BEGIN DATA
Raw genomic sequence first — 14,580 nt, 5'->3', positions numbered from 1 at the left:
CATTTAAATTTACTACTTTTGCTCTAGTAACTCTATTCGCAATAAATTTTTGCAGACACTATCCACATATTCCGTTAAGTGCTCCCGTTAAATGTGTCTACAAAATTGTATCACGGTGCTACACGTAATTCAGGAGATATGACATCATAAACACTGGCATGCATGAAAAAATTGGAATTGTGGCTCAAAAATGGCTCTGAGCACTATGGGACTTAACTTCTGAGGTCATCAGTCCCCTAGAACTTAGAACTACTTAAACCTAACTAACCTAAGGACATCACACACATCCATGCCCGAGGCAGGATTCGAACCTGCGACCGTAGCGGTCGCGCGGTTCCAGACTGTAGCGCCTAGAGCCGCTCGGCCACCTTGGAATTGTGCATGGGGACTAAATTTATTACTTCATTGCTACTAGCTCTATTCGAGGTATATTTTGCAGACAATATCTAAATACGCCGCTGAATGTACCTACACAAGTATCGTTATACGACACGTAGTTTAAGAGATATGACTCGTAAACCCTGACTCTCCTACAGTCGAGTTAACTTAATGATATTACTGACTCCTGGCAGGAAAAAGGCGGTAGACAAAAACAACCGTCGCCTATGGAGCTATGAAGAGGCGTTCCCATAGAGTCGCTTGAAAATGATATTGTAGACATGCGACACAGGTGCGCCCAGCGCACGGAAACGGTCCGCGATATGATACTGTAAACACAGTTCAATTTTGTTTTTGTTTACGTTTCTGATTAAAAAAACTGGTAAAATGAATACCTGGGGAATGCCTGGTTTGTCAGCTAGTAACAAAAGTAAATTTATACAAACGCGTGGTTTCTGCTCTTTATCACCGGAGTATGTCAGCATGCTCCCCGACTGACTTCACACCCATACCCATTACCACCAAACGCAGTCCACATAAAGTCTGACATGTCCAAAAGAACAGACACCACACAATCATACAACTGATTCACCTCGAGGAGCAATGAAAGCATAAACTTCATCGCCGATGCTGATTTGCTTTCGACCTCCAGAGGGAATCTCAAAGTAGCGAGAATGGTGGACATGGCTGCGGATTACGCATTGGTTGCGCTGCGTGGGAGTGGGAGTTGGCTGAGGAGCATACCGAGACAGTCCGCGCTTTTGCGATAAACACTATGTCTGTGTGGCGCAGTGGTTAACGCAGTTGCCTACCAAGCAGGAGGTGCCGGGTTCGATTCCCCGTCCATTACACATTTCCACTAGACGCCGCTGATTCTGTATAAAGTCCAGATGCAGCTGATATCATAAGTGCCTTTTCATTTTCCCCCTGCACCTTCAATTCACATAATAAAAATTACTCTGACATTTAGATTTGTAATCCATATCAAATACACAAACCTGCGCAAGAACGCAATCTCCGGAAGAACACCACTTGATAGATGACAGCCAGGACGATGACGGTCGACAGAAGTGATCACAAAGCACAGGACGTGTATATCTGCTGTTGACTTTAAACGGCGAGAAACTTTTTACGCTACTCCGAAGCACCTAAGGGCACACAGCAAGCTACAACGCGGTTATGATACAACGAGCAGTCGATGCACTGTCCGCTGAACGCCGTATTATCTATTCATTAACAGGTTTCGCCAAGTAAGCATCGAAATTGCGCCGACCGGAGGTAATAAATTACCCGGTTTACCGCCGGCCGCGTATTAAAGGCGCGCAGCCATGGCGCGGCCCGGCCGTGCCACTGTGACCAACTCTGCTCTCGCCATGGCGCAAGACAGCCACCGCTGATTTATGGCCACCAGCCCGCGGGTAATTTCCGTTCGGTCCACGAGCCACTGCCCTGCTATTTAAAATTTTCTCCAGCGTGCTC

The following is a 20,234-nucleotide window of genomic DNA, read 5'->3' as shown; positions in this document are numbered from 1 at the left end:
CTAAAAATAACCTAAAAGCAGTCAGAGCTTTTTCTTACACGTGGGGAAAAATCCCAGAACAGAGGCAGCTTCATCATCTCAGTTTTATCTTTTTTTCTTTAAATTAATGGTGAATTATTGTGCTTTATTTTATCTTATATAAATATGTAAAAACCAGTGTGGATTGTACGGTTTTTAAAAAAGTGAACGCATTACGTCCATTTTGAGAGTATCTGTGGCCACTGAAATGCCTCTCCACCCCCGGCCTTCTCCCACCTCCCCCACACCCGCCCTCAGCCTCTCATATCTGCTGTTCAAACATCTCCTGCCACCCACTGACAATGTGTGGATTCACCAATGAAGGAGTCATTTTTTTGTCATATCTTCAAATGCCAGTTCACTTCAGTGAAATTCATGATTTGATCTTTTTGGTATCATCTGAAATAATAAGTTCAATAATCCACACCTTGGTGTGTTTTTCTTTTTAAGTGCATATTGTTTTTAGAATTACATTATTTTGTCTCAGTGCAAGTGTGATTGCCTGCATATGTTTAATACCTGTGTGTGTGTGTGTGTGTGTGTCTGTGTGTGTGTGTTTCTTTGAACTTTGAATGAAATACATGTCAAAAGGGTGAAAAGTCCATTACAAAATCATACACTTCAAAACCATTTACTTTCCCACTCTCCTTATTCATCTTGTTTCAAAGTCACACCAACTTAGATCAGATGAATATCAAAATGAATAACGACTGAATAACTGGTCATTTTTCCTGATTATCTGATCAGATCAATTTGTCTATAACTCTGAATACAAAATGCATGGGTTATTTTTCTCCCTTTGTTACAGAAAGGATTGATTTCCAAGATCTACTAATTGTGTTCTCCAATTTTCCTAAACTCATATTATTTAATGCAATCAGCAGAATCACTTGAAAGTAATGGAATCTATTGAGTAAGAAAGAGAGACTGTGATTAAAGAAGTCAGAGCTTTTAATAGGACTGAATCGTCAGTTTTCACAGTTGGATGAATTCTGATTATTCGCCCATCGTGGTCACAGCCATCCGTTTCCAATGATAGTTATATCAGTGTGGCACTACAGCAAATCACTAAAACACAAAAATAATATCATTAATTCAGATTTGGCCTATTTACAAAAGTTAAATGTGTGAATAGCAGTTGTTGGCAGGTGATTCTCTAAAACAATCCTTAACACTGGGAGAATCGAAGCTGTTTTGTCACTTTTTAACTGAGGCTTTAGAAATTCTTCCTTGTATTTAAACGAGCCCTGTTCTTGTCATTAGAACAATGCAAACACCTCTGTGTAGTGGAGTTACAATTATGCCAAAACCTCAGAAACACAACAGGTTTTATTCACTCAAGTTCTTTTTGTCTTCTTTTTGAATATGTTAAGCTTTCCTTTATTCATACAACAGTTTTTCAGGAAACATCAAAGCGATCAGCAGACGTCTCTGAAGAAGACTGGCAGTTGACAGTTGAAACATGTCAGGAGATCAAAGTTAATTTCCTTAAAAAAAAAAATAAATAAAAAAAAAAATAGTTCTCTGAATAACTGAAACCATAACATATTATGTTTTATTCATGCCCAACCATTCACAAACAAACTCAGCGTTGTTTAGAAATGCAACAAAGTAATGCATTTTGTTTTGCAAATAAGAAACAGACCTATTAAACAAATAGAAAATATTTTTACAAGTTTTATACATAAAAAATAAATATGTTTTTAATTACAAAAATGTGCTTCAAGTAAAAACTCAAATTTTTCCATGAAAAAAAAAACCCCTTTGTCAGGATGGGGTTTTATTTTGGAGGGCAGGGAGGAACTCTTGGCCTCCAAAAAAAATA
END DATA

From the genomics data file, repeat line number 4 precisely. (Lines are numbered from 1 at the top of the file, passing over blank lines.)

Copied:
CTAAAAATAACCTAAAAGCAGTCAGAGCTTTTTCTTACACGTGGGGAAAAATCCCAGAACAGAGGCAGCTTCATCATCTCAGTTTTATCTTTTTTTCTTTAAATTAATGGTGAATTATTGTGCTTTATTTTATCTTATATAAATATGTAAAAACCAGTGTGGATTGTACGGTTTTTAAAAAAGTGAACGCATTACGTCCATTTTGAGAGTATCTGTGGCCACTGAAATGCCTCTCCACCCCCGGCCTTCTCCCACCTCCCCCACACCCGCCCTCAGCCTCTCATATCTGCTGTTCAAACATCTCCTGCCACCCACTGACAATGTGTGGATTCACCAATGAAGGAGTCATTTTTTTGTCATATCTTCAAATGCCAGTTCACTTCAGTGAAATTCATGATTTGATCTTTTTGGTATCATCTGAAATAATAAGTTCAATAATCCACACCTTGGTGTGTTTTTCTTTTTAAGTGCATATTGTTTTTAGAATTACATTATTTTGTCTCAGTGCAAGTGTGATTGCCTGCATATGTTTAATACCTGTGTGTGTGTGTGTGTGTGTGTCTGTGTGTGTGTGTTTCTTTGAACTTTGAATGAAATACATGTCAAAAGGGTGAAAAGTCCATTACAAAATCATACACTTCAAAACCATTTACTTTCCCACTCTCCTTATTCATCTTGTTTCAAAGTCACACCAACTTAGATCAGATGAATATCAAAATGAATAACGACTGAATAACTGGTCATTTTTCCTGATTATCTGATCAGATCAATTTGTCTATAACTCTGAATACAAAATGCATGGGTTATTTTTCTCCCTTTGTTACAGAAAGGATTGATTTCCAAGATCTACTAATTGTGTTCTCCAATTTTCCTAAACTCATATTATTTAATGCAATCAGCAGAATCACTTGAAAGTAATGGAATCTATTGAGTAAGAAAGAGAGACTGTGATTAAAGAAGTCAGAGCTTTTAATAGGACTGAATCGTCAGTTTTCACAGTTGGATGAATTCTGATTATTCGCCCATCGTGGTCACAGCCATCCGTTTCCAATGATAGTTATATCAGTGTGGCACTACAGCAAATCACTAAAACACAAAAATAATATCATTAATTCAGATTTGGCCTATTTACAAAAGTTAAATGTGTGAATAGCAGTTGTTGGCAGGTGATTCTCTAAAACAATCCTTAACACTGGGAGAATCGAAGCTGTTTTGTCACTTTTTAACTGAGGCTTTAGAAATTCTTCCTTGTATTTAAACGAGCCCTGTTCTTGTCATTAGAACAATGCAAACACCTCTGTGTAGTGGAGTTACAATTATGCCAAAACCTCAGAAACACAACAGGTTTTATTCACTCAAGTTCTTTTTGTCTTCTTTTTGAATATGTTAAGCTTTCCTTTATTCATACAACAGTTTTTCAGGAAACATCAAAGCGATCAGCAGACGTCTCTGAAGAAGACTGGCAGTTGACAGTTGAAACATGTCAGGAGATCAAAGTTAATTTCCTTAAAAAAAAAAATAAATAAAAAAAAAAATAGTTCTCTGAATAACTGAAACCATAACATATTATGTTTTATTCATGCCCAACCATTCACAAACAAACTCAGCGTTGTTTAGAAATGCAACAAAGTAATGCATTTTGTTTTGCAAATAAGAAACAGACCTATTAAACAAATAGAAAATATTTTTACAAGTTTTATACATAAAAAATAAATATGTTTTTAATTACAAAAATGTGCTTCAAGTAAAAACTCAAATTTTTCCATGAAAAAAAAAACCCCTTTGTCAGGATGGGGTTTTATTTTGGAGGGCAGGGAGGAACTCTTGGCCTCCAAAAAAAATA